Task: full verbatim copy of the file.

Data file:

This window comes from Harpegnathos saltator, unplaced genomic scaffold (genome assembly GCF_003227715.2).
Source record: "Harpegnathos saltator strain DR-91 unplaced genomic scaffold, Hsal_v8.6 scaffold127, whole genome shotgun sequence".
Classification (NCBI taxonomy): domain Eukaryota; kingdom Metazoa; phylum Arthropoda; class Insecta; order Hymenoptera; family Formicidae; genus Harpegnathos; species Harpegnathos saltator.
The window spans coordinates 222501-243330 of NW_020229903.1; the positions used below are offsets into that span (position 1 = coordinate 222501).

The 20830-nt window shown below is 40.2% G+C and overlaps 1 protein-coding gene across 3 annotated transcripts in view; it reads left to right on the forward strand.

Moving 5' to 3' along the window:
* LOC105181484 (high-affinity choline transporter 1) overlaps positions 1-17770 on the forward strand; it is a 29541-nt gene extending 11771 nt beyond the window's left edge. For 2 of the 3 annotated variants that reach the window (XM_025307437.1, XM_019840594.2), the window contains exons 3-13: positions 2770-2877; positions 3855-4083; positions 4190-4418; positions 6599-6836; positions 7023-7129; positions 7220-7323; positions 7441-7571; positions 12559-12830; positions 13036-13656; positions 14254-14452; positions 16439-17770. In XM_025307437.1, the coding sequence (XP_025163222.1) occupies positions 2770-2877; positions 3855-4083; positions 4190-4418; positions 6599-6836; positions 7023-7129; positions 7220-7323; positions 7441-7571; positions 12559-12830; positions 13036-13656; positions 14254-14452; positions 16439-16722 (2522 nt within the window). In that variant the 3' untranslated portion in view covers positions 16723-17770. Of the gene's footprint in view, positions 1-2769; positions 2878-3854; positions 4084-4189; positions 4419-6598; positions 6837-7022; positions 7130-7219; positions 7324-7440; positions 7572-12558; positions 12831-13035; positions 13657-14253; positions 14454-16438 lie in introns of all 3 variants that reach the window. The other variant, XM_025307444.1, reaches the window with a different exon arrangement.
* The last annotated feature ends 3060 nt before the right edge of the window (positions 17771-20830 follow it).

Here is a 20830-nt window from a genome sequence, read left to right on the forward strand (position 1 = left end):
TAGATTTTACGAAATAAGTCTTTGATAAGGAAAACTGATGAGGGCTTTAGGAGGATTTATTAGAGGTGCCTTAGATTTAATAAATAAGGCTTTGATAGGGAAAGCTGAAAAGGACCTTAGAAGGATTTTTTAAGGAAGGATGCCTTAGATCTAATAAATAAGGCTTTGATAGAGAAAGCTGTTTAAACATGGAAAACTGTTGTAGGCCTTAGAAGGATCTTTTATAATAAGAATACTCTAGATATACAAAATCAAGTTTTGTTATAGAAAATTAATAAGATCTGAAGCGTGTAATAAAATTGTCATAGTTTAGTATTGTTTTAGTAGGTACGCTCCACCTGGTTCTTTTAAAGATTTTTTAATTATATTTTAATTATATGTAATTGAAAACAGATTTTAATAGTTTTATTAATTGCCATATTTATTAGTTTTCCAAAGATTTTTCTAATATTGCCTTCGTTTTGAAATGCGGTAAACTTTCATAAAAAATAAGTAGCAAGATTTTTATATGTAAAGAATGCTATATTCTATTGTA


This window comes from Harpegnathos saltator, unplaced genomic scaffold (genome assembly GCF_003227715.2).
Source record: "Harpegnathos saltator strain DR-91 unplaced genomic scaffold, Hsal_v8.6 scaffold127, whole genome shotgun sequence".
Classification (NCBI taxonomy): domain Eukaryota; kingdom Metazoa; phylum Arthropoda; class Insecta; order Hymenoptera; family Formicidae; genus Harpegnathos; species Harpegnathos saltator.
The window spans coordinates 222501-243330 of NW_020229903.1; the positions used below are offsets into that span (position 1 = coordinate 222501).

The 20830-nt window shown below is 40.2% G+C and overlaps 1 protein-coding gene across 3 annotated transcripts in view; it reads left to right on the forward strand.

Moving 5' to 3' along the window:
* LOC105181484 (high-affinity choline transporter 1) overlaps positions 1-17770 on the forward strand; it is a 29541-nt gene extending 11771 nt beyond the window's left edge. For 2 of the 3 annotated variants that reach the window (XM_025307437.1, XM_019840594.2), the window contains exons 3-13: positions 2770-2877; positions 3855-4083; positions 4190-4418; positions 6599-6836; positions 7023-7129; positions 7220-7323; positions 7441-7571; positions 12559-12830; positions 13036-13656; positions 14254-14452; positions 16439-17770. In XM_025307437.1, the coding sequence (XP_025163222.1) occupies positions 2770-2877; positions 3855-4083; positions 4190-4418; positions 6599-6836; positions 7023-7129; positions 7220-7323; positions 7441-7571; positions 12559-12830; positions 13036-13656; positions 14254-14452; positions 16439-16722 (2522 nt within the window). In that variant the 3' untranslated portion in view covers positions 16723-17770. Of the gene's footprint in view, positions 1-2769; positions 2878-3854; positions 4084-4189; positions 4419-6598; positions 6837-7022; positions 7130-7219; positions 7324-7440; positions 7572-12558; positions 12831-13035; positions 13657-14253; positions 14454-16438 lie in introns of all 3 variants that reach the window. The other variant, XM_025307444.1, reaches the window with a different exon arrangement.
* The last annotated feature ends 3060 nt before the right edge of the window (positions 17771-20830 follow it).

Here is a 20830-nt window from a genome sequence, read left to right on the forward strand (position 1 = left end):
TAGATTTTACGAAATAAGTCTTTGATAAGGAAAACTGATGAGGGCTTTAGGAGGATTTATTAGAGGTGCCTTAGATTTAATAAATAAGGCTTTGATAGGGAAAGCTGAAAAGGACCTTAGAAGGATTTTTTAAGGAAGGATGCCTTAGATCTAATAAATAAGGCTTTGATAGAGAAAGCTGTTTAAACATGGAAAACTGTTGTAGGCCTTAGAAGGATCTTTTATAATAAGAATACTCTAGATATACAAAATCAAGTTTTGTTATAGAAAATTAATAAGATCTGAAGCGTGTAATAAAATTGTCATAGTTTAGTATTGTTTTAGTAGGTACGCTCCACCTGGTTCTTTTAAAGATTTTTTAATTATATTTTAATTATATGTAATTGAAAACAGATTTTAATAGTTTTATTAATTGCCATATTTATTAGTTTTCCAAAGATTTTTCTAATATTGCCTTCGTTTTGAAATGCGGTAAACTTTCATAAAAAATAAGTAGCAAGATTTTTATATGTAAAGAATGCTATATTCTATTGTA